important to be dealt with on a piece by piece basis, in a piece by piece
manner. In the past, and it seems to me, even now, every day, every other
day, we hear, ah, this is being done, that is being done. Why? Well, maybe
a group of people, after an official study, decide this is one way of
doing it and okay, the next day it is announced! I dont think education
can be treated that way. Education needs a more comprehensive, in-depth
study before any one of the major issues can be dealt with and decided on.

Let me develop this further. I made a speech some time ago in Penang where
I said that we need to have a special comprehensive nationwide study of
the whole education policy and the implementation of this policy. I said
this because all the reports that were the basis of what is now known as
the national education policy were done nearly half a century ago. (These
were the Razak and Rahman Talib reports.) I think anything that old really
requires a fresh look in view of the fact that we are today a modern
society, throbbing with dynamism and occupied with being part of this
global village and playing quite a major role in trade, industry,
manufacturing and in all aspects of life in the international community.
In the past, when we talked about education, very few people dared to
touch on the so-called education policy. Education policy was sacrosanct.
You couldnt touch it. Everybody who talked about it will say, no, no, we
are not touching on policy, we are only finding fault with the
implementation of that policy because the education policy itself was
something too nationalistic for us to touch.

Our education policy was formulated with the main objective of promoting
national unity, that is the creation of a then Malayan nation and now
Malaysian nation. This meant using Bahasa Malaysia, so touching it means
you are a anti- nationalist. I personally feel there is no reason for us
to continue talking like that.  I feel we are all mature now. Everybody is
educated enough to come to an agreement that we need to have a fresh look
at the policy. You mean to say that we cannot touch this 50-year-old
policy because it was initiated by our forefathers? I do not accept that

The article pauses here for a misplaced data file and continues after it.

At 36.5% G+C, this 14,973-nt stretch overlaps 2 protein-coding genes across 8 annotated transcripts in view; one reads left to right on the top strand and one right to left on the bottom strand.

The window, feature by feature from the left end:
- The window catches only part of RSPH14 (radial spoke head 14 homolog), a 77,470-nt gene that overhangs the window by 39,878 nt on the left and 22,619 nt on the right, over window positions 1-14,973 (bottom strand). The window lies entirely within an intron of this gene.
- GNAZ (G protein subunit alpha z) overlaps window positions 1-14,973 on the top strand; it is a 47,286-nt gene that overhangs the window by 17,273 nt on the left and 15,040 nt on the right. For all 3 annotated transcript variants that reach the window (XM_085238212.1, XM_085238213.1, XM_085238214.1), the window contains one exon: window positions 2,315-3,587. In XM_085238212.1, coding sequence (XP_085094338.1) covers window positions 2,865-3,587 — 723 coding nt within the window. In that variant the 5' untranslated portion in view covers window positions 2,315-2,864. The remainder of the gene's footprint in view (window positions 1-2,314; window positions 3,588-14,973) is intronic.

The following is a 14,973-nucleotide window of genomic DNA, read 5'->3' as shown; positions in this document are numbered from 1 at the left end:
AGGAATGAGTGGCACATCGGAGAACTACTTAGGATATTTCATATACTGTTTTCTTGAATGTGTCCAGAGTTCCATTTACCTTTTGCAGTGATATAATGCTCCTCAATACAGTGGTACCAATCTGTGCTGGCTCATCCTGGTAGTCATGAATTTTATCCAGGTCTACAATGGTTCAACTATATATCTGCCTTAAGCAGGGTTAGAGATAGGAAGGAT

argument. I say, okay, let us have a look at it. Maybe, although I do not
agree, remotely it is still useful. Maybe, parts of its objectives could
be useful. But maybe, it is now completely out of date. Indeed I think, in
many respects, it is out of date. But why not let us sit down and form a
high-powered group of people to look into it?

That speech of yours in Penang in April 2001 was picked up by DAP chairman
Lim Kit Siang.

Really? I didnt know. I should be proud of it. People should not go
against it simply because DAP picked it up. I wish it was Umno which had
picked it up, but never mind.  I must tell you this: I heard murmurings
when I talked to people about education that I will stir up too much
controversy and there would be even some racial issues that would be
raised. My response was very simple. Yes, in this country everything is
racial because we are all made up of different races. We perceive our
interests in our own way and we should well be like that but in a positive
manner.  If that is the fear that too much discussion in the open would
cause a lot of unnecessary tensions okay, let us have closed-door
meetings. Let us have some sort of an agreement whereby after each
session, they come out with a general statement to say we covered this
issue and that, and keep it that way. And get everybody to contribute.

Irrespective of however extreme they want to say it, say it in front of
this group of people. Let us listen to them. It may be part of a very
positive exercise that makes us aware of the problem. But ultimately, it
is the authorities i.e. the government elected by the people which will
decide what is the way. I think the people would accept it because we are
democratic, experienced, matured enough to be able to appreciate the
meaning of collective responsibility and a democratic process. For
example, let us say, something is of Malay interest. Let the Malays get
together through Umno or any other Malay group and look at the overall
national education policy. Let them have their own discussions. Let them
have in-depth sessions and then put it forward to this group of people.
Why not? Other races also should have their own exercises as well as other
groups with vested interest, e.g. chambers of commerce, academic staff
associations they can all have an input.

That is what a thorough study means. It means every aspect is looked at.
Meaning, everybody should be listened to and that feedback should give the
opportunity to those assigned this responsibility to examine, to sieve
through it and come to a conclusion that is truly in the national
interest. I know some people have heard my views on this. I have repeated
it and Im going to repeat it to you.

Some people say the national schools original policy of creating a
Malaysian nation has created an uneasy feeling among non-Malays. They see
national schools as Malay schools and are therefore, afraid to send their
children there. What is your view?

Im sorry, I do not agree with you. To begin with, it is unfortunately
perceived that national schools cater to the Malays because of the use of
the Malay language as the medium of instruction. But I personally think,
that is not the real reason. This is just the image from the outside. What
is important is the quality of education in these national schools is